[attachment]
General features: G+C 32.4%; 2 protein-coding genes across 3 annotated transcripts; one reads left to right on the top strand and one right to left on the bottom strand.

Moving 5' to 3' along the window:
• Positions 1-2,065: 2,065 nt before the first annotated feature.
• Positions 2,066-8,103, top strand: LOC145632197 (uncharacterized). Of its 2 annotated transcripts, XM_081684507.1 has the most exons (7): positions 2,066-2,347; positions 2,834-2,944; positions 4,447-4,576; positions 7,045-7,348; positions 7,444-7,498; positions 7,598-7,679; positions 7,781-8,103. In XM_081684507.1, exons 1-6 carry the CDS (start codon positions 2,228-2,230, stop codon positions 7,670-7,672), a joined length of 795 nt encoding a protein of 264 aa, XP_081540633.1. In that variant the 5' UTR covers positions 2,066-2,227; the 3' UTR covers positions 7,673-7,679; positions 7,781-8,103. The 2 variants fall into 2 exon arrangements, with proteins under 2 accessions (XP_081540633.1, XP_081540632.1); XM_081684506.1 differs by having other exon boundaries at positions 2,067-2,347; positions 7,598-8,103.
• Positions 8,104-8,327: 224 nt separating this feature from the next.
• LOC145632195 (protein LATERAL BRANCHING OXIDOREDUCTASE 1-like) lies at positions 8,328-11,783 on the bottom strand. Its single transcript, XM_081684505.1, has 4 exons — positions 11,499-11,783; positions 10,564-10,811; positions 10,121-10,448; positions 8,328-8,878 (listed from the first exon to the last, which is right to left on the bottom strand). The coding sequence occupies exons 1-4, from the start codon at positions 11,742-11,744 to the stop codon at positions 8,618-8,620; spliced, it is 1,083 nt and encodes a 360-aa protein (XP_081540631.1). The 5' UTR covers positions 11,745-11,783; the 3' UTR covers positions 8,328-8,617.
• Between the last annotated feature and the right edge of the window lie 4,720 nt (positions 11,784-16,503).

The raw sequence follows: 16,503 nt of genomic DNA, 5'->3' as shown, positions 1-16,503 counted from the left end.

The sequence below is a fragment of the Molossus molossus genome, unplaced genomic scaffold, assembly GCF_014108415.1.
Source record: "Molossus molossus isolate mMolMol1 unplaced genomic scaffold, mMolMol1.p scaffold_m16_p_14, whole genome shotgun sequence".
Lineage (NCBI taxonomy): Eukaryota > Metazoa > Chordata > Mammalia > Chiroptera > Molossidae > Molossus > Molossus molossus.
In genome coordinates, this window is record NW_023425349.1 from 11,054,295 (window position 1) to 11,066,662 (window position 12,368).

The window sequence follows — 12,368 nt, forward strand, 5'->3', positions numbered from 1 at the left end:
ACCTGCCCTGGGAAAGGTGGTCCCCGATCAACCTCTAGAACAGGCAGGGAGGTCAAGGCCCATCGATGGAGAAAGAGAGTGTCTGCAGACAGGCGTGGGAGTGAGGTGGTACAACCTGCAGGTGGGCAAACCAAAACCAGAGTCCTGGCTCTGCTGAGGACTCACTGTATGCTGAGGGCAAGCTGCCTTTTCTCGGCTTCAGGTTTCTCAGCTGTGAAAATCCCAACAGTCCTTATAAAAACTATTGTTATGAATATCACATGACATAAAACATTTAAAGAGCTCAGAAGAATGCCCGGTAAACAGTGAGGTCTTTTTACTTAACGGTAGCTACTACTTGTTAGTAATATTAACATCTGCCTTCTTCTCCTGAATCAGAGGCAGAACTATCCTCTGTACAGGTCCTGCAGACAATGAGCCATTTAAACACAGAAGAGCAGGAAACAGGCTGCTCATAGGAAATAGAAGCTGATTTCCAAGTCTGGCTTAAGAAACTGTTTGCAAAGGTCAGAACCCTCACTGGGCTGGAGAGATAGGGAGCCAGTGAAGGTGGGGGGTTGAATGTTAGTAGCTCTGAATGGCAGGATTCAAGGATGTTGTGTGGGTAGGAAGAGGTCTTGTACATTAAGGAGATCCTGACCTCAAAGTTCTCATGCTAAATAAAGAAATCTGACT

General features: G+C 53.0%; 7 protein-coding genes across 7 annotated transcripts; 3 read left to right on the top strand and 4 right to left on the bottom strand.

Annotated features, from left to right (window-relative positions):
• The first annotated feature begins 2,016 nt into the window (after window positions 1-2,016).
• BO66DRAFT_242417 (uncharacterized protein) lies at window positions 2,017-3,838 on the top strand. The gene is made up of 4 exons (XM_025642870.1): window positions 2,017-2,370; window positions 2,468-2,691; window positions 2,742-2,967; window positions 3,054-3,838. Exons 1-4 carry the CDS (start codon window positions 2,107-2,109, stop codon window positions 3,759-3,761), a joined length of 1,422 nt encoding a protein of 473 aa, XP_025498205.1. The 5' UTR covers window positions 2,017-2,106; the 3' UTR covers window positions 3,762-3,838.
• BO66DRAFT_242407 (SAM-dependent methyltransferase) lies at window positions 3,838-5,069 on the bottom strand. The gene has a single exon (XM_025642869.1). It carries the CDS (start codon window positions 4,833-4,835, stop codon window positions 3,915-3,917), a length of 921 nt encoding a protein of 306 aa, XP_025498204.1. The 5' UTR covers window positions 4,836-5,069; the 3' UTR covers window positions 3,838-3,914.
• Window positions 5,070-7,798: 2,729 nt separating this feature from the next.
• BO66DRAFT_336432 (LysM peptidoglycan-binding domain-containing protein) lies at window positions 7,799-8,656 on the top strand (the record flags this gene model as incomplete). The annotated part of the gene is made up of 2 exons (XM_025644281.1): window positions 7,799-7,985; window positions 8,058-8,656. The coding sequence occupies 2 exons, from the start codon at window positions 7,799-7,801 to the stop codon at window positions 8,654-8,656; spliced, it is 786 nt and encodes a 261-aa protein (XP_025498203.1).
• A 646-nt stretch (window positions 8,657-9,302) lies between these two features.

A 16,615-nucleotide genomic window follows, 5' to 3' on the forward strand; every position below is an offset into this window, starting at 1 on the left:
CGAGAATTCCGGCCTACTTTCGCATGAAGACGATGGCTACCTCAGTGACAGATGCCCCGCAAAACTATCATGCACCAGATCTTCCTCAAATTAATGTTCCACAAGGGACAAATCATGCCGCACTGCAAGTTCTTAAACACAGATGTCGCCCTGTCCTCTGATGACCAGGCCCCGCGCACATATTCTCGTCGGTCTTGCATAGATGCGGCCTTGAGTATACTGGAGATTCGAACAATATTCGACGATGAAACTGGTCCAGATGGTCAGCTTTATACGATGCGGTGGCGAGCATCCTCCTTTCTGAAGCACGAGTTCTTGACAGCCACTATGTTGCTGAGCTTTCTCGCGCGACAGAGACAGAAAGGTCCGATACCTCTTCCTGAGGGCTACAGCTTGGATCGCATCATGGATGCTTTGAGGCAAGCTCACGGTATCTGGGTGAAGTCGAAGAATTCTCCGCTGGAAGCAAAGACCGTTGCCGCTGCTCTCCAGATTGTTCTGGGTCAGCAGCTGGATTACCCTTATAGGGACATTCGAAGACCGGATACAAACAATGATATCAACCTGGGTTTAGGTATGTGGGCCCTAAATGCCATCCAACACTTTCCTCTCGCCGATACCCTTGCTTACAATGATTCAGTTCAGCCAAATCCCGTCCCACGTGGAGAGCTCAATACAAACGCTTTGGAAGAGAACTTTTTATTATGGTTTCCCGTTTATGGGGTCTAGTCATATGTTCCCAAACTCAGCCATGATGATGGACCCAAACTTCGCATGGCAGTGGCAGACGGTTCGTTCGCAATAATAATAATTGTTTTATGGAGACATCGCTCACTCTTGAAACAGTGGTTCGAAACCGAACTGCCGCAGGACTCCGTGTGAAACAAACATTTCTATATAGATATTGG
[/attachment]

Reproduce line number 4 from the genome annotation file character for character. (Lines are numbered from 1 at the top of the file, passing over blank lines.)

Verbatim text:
• Positions 2,066-8,103, top strand: LOC145632197 (uncharacterized). Of its 2 annotated transcripts, XM_081684507.1 has the most exons (7): positions 2,066-2,347; positions 2,834-2,944; positions 4,447-4,576; positions 7,045-7,348; positions 7,444-7,498; positions 7,598-7,679; positions 7,781-8,103. In XM_081684507.1, exons 1-6 carry the CDS (start codon positions 2,228-2,230, stop codon positions 7,670-7,672), a joined length of 795 nt encoding a protein of 264 aa, XP_081540633.1. In that variant the 5' UTR covers positions 2,066-2,227; the 3' UTR covers positions 7,673-7,679; positions 7,781-8,103. The 2 variants fall into 2 exon arrangements, with proteins under 2 accessions (XP_081540633.1, XP_081540632.1); XM_081684506.1 differs by having other exon boundaries at positions 2,067-2,347; positions 7,598-8,103.